- When Super-Hurricane Haiyan descended on the Philippines in 2013, it not only left behind more than 7,400 casualties and nearly $5 billion in destruction. It also helped birth a strong youth climate justice movement.
- That movement is now surging across Southeast Asia, with major climate strikes by students in the Philippines, Malaysia, Indonesia, Myanmar, Thailand and Cambodia on September 20.
- Such acts of defiance are not easy in Asia, where deference and obedience to parents and elders is deeply ingrained. But with the whole world at risk, Asia’s young people are in the streets and determined to save the future for their nations and themselves.
MANILA, the Philippines – In 2013, Marinel Ubaldo was just 16 years old and Matarinaw, her seaside village in Eastern Samar, was paradise. She considered herself a simple barrio lass who found contentment in collecting seashells for decorative uses and sea cucumbers for dinner. Sometimes, she went out onto the Pacific Ocean along with his father, a local fisherman. Life was simple, quiet, happy.
She was aware, yet blissfully ignorant, of climate change.
In that same year, Super-Hurricane Haiyan descended on the Philippines. It arrived on November 3 and left eight days later leaving behind at least 7,417 casualties, more than a thousand people missing and $4.9 billion in damages. The storm placed seven provinces under a state of disaster and caused a humanitarian crisis. The most ravaged areas were Samar and Leyte, where 90 percent of infrastructures and homes were flattened to the ground.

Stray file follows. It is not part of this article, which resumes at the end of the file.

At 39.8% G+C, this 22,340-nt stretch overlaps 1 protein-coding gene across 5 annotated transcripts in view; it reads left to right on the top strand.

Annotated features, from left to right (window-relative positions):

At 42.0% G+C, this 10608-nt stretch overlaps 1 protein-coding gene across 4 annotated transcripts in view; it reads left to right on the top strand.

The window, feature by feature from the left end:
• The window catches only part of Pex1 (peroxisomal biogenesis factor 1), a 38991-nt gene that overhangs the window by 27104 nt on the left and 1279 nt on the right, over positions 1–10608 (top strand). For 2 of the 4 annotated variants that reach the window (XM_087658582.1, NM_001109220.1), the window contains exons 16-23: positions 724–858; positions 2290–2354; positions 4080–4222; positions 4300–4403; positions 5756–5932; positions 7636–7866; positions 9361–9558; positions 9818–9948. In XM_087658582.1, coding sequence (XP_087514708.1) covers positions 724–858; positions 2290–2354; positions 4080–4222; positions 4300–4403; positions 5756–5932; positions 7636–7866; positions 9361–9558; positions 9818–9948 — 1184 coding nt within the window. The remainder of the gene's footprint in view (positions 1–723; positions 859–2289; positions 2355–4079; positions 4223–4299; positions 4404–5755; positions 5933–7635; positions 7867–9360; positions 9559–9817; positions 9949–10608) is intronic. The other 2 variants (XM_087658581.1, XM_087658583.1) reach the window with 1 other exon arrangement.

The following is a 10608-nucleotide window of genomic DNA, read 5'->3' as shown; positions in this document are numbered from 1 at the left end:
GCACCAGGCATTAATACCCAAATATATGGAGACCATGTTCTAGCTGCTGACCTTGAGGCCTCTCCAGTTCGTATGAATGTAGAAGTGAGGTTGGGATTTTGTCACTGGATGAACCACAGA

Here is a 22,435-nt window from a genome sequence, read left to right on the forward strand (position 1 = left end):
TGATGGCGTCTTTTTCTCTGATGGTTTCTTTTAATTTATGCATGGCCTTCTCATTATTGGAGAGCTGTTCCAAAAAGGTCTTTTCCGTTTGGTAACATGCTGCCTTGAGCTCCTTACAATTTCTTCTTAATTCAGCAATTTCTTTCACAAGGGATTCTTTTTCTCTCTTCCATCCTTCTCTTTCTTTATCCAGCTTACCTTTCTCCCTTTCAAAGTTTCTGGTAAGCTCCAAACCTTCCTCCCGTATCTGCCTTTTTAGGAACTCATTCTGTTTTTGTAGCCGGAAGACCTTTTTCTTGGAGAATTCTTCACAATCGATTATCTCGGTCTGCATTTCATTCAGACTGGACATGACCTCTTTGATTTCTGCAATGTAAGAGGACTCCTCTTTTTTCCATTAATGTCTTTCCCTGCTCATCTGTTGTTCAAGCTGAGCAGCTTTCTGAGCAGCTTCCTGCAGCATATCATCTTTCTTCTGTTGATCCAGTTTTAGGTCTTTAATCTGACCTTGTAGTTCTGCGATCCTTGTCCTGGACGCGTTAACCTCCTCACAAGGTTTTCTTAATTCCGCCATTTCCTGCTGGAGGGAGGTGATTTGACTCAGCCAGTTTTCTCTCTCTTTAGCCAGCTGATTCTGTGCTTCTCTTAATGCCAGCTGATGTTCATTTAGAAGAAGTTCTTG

Local and provincial governments assumed that Matarinaw had been blotted off the map, and with mountain boulders covering access roads, no help arrived. In the weeks that followed, Ubaldo and her family lived in forlorn hope on stray cans of sardines that washed ashore. She remembers the once blue sea of her childhood littered with corpses and the air reeking of rotting flesh. Whenever the winds growled, she shivered and cried. The slightest rainfall today has the same impact, making her uneasy.
Yet Ubaldo carried inside her determination unusual in someone so young. “Haiyan changed my life and changed me,” she tells Mongabay. “I was forced to grow up. I felt helpless but I know I have to survive.”
Dedication to the climate crisis
Within a year, Ubaldo was devoting her time to learning more about climate change and its impacts – and what she could do on the ground as a social worker. Now age 22, she organized the Philippines first youth climate strike last May in Tacloban and with the same fervor, led the climate mobilization on September 20, 2019.